Protein and Performance

Everyone knows that meat is the manliest food. It’s full of protein, which we he-men need for our big muscles. On Father’s Day, we love to make fires and cook that meat like the cavemen did. And we get it – or used to, anyway – by hunting, which is of course the manliest activity there is.

Except for one small problem: it turns out that excessive consumption of animal products – including meat, dairy, and eggs – actually undermines our manliness in several ways.

I’ll spare you the sermon on heart disease, cancer, stroke, type II diabetes, and MS. I’ll leave the lecture on erectile dysfunction being the leading indicator of heart disease for another day. Let’s look on the bright side, and talk about high performance.

The Protein Myth

If you’ve bought into the myth that you need lots of protein to have a strong, fit body, and that animal protein is somehow “higher quality” than plant protein, then we need to talk.

First of all, think about our closest animal relatives, gorillas and chimps. Strong? Check. Muscular? Check. Meat-eaters? Not so much.

Second, there’s tons of scientific research on the ill effects of an animal foods-based diet. That paleo stuff you’ve been seeing all over? Pretty much “Bro Science” fantasy.

Third, let’s look at some counter-examples to the “plant eaters are scrawny and wimpy” stereotype.

Jack LaLanne ate an almost entirely plant-based diet in his later years, and was still working out two hours a day up to the week before he died at the age of 96.

Scott Jurek, one of the world’s dominant ultra-marathon runners, hasn’t consumed animal products since 1999. He credits his clean diet for his performance, and for the remarkably short recovery periods he requires between races.

Gary Player, the South African golf champion, went plant-based 23 years ago, and at the age of 80, is a poster child for fitness at any age. His daily workout begins – begins! – with 1000 sit-ups and push-ups.

I could go on and on. But I’d like to end with the story of a regular guy who went plant-based, with remarkable results.

Rich Roll’s Amazing Plant-based Journey

Rich RollRich Roll was a “desperately unhealthy” 39-year-old lawyer who was 50 pounds overweight in 2006. His gift to himself on his 40th birthday was a new diet – 100% plant-based – so that he might “lose a little weight around the middle” and perhaps interact a little more energetically with his children.

Aside from that, Roll didn’t anticipate that the change to a plant-based diet would do anything other than make him feel “hungry all the time.”

Turns out, the dietary shift changed everything. Roll recalls, “My vitality returned and the weight came off. With energy levels suddenly through the roof, I found myself electrified, returning to fitness with vigor – something I hadn't done in decades.”

How much vigor? Just two years later, Roll found himself performing at a high level in ultra-endurance events, “something that previously seemed unimaginable.”

In fact, in 2009, the 42-year-old Roll was named one of Men’s Fitness magazine’s “25 Fittest Men in the World.” He was only the second “Regular Joe” – i.e. non-professional athlete – ever to make the list.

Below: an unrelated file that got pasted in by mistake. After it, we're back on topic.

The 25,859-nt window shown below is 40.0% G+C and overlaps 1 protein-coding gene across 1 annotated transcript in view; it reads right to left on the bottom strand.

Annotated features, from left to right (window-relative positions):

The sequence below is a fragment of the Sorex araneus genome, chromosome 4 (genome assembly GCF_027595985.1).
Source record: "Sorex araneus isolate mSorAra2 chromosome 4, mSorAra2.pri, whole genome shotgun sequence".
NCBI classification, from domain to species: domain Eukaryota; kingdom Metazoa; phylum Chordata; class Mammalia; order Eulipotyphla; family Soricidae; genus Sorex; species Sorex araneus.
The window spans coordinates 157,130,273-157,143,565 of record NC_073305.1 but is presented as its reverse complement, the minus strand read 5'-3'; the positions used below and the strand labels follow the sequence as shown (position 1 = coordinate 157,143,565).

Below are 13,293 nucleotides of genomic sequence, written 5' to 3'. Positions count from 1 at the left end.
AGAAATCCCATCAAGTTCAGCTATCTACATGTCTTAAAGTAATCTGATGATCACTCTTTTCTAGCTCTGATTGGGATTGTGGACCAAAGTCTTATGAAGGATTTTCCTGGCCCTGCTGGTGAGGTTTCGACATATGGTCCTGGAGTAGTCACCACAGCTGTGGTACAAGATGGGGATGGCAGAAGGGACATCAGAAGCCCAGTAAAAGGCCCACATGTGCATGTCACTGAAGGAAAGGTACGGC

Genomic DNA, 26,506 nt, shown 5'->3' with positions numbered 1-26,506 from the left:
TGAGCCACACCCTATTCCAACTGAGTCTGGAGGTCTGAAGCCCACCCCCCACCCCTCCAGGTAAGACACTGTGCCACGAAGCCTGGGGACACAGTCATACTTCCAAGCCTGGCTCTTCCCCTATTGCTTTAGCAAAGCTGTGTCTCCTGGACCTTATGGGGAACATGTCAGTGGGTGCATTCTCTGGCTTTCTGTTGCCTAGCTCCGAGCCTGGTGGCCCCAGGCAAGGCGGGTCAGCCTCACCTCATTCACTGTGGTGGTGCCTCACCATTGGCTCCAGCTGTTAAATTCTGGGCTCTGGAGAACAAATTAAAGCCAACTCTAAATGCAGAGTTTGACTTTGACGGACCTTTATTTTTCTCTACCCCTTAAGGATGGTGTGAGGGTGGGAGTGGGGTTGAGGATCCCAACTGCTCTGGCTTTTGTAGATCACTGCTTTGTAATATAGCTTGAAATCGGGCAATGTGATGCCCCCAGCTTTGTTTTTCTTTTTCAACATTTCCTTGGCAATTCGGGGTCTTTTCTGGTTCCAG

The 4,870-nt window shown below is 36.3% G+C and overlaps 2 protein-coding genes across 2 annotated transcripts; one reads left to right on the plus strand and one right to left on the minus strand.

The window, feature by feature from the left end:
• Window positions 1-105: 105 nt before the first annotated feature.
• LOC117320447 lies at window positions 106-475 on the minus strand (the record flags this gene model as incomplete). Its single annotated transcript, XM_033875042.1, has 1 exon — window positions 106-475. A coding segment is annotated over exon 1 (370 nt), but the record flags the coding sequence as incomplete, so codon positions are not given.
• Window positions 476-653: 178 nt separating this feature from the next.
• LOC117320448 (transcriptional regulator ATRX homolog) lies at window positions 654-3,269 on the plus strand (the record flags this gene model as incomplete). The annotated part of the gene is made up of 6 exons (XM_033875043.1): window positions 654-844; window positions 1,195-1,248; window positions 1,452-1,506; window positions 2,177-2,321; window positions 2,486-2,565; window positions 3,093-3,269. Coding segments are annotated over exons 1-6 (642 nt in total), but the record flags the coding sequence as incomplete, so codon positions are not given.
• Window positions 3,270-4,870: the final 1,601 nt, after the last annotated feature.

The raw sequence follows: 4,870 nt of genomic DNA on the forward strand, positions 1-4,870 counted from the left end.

“Without a doubt, I attribute all of what I have accomplished — not just as an athlete but as a husband, father and human being – to adopting a whole food plant-based diet, proving that our bodies are is far more resilient than you can imagine.”

Read about Rich's transformation in his bestselling book Finding Ultra.

Isn’t that the best news you’ve heard in a long time? No matter how you may have treated your body in the past, shifting to a plant-based diet – which means eating mostly plants in as close to their natural state as possible – can slow the aging process and actually bring us back to the vigor, stamina, and performance levels we thought we’d said goodbye to forever.

And if you get started now, we may never have to have those talks about heart disease, cancer, diabetes, and erectile dysfunction. Just sayin…

The Best Father’s Day Gift Ever

What’s the perfect Father’s Day gift? New golf clubs? A shiny red sports car? A monogrammed barbecue apron?

What a silly question, right? All men are different. Different interests, different tastes. And gift givers have different budgets. There’s no way to identify the PERFECT gift for every dad.

Actually, I think there is. You see, there’s one thing that every dad needs in order to enjoy the golf clubs, the car, the apron, and anything else you might give him.

He needs his health.

And the good news is, health doesn’t come in a bottle of pills, or at the end of a surgeon’s knife, or in the molecular manipulation of his genes.

Nope, health comes mostly from the food he puts in his body day in and day out.

And the way of eating shown in study after study to be the healthiest? Hands down, the whole food, plant-based diet (WFPB). As in, eat mostly plants, in as close to their natural state as possible.

How healthy is the WFPB? Let’s imagine that all its effects could be achieved through a drug called Eunutria. The drug company unveiling Eunutria could tout the following scientifically proven facts. Eunutria:

  • Prevents 95 percent of all cancers, including those “caused” by environmental toxins
  • Prevents nearly all heart attacks and strokes
  • Reverses even severe heart disease
  • Prevents and reverses Type 2 diabetes so quickly and profoundly that, after three days on this drug, it’s dangerous for users to continue to use insulin